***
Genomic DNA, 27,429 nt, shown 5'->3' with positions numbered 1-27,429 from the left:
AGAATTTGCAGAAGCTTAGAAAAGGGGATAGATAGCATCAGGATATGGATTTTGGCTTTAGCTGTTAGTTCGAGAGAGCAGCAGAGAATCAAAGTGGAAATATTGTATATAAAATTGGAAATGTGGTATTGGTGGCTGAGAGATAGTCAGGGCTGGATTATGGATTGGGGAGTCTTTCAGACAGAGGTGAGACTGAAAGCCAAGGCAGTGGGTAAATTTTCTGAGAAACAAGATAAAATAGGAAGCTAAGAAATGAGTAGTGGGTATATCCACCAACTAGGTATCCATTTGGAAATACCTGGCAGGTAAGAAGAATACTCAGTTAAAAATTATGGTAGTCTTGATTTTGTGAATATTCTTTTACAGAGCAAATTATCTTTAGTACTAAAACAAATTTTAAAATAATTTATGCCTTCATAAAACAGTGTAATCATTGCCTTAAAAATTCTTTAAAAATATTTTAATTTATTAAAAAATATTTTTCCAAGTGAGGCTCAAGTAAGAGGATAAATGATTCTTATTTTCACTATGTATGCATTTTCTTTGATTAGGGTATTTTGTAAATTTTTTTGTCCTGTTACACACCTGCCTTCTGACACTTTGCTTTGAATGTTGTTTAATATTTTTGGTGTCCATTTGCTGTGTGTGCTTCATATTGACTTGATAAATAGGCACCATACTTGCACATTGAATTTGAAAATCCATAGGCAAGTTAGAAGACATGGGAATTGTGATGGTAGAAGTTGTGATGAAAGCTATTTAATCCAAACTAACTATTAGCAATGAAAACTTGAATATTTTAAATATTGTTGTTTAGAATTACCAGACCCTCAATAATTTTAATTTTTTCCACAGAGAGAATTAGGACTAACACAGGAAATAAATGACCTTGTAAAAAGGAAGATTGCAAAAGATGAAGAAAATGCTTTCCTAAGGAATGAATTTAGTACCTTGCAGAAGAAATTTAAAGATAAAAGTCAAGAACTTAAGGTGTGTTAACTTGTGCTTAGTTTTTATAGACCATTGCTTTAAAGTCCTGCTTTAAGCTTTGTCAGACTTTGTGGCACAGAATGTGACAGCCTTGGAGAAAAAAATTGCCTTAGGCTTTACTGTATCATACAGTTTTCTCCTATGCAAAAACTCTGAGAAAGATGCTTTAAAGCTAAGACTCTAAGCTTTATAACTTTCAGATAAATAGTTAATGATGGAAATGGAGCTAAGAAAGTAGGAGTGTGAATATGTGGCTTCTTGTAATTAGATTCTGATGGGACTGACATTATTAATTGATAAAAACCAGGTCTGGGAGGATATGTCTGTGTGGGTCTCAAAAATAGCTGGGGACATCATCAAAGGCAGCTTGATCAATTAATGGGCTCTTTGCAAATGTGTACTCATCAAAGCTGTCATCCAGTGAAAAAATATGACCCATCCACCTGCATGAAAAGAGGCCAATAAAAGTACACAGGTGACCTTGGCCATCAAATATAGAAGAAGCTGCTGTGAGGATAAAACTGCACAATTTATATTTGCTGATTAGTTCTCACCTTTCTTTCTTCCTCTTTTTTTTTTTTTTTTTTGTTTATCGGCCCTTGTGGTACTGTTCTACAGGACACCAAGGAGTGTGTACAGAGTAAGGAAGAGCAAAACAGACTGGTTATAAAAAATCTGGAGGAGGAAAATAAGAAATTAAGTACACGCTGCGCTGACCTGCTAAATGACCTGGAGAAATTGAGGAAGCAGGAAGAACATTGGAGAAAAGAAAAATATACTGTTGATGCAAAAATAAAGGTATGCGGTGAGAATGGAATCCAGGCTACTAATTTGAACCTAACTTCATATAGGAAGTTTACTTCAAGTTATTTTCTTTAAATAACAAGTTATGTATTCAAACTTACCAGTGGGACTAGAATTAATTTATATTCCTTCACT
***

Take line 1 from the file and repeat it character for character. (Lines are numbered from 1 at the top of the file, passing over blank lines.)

Genomic DNA, 27,429 nt, shown 5'->3' with positions numbered 1-27,429 from the left: